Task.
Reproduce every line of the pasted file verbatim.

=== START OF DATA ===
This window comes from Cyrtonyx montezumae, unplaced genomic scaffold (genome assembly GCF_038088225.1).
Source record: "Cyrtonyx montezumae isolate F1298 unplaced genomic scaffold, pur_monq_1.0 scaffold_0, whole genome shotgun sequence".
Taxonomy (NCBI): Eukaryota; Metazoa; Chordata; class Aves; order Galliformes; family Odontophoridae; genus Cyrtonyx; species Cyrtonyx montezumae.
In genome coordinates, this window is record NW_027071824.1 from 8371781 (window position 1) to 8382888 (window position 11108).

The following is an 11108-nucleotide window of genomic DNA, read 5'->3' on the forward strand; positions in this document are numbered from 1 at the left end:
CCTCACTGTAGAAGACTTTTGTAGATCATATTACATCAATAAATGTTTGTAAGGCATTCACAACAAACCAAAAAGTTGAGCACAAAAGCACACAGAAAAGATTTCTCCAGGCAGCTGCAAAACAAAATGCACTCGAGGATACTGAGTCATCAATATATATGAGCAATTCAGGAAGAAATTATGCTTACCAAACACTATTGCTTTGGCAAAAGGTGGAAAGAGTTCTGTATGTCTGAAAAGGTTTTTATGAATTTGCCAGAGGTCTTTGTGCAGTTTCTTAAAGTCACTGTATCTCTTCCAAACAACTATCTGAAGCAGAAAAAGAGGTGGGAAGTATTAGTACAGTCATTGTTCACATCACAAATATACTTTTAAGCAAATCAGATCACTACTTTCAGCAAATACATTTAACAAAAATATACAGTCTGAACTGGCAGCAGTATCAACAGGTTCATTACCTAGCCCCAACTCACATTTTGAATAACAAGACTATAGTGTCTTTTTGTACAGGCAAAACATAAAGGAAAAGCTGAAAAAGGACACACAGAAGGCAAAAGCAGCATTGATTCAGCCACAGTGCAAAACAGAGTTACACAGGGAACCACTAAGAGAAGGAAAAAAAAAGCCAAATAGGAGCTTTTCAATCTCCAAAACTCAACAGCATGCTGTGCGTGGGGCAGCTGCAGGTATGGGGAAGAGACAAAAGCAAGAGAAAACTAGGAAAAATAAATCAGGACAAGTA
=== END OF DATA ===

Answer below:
This window comes from Cyrtonyx montezumae, unplaced genomic scaffold (genome assembly GCF_038088225.1).
Source record: "Cyrtonyx montezumae isolate F1298 unplaced genomic scaffold, pur_monq_1.0 scaffold_0, whole genome shotgun sequence".
Taxonomy (NCBI): Eukaryota; Metazoa; Chordata; class Aves; order Galliformes; family Odontophoridae; genus Cyrtonyx; species Cyrtonyx montezumae.
In genome coordinates, this window is record NW_027071824.1 from 8371781 (window position 1) to 8382888 (window position 11108).

The following is an 11108-nucleotide window of genomic DNA, read 5'->3' on the forward strand; positions in this document are numbered from 1 at the left end:
CCTCACTGTAGAAGACTTTTGTAGATCATATTACATCAATAAATGTTTGTAAGGCATTCACAACAAACCAAAAAGTTGAGCACAAAAGCACACAGAAAAGATTTCTCCAGGCAGCTGCAAAACAAAATGCACTCGAGGATACTGAGTCATCAATATATATGAGCAATTCAGGAAGAAATTATGCTTACCAAACACTATTGCTTTGGCAAAAGGTGGAAAGAGTTCTGTATGTCTGAAAAGGTTTTTATGAATTTGCCAGAGGTCTTTGTGCAGTTTCTTAAAGTCACTGTATCTCTTCCAAACAACTATCTGAAGCAGAAAAAGAGGTGGGAAGTATTAGTACAGTCATTGTTCACATCACAAATATACTTTTAAGCAAATCAGATCACTACTTTCAGCAAATACATTTAACAAAAATATACAGTCTGAACTGGCAGCAGTATCAACAGGTTCATTACCTAGCCCCAACTCACATTTTGAATAACAAGACTATAGTGTCTTTTTGTACAGGCAAAACATAAAGGAAAAGCTGAAAAAGGACACACAGAAGGCAAAAGCAGCATTGATTCAGCCACAGTGCAAAACAGAGTTACACAGGGAACCACTAAGAGAAGGAAAAAAAAAGCCAAATAGGAGCTTTTCAATCTCCAAAACTCAACAGCATGCTGTGCGTGGGGCAGCTGCAGGTATGGGGAAGAGACAAAAGCAAGAGAAAACTAGGAAAAATAAATCAGGACAAGTA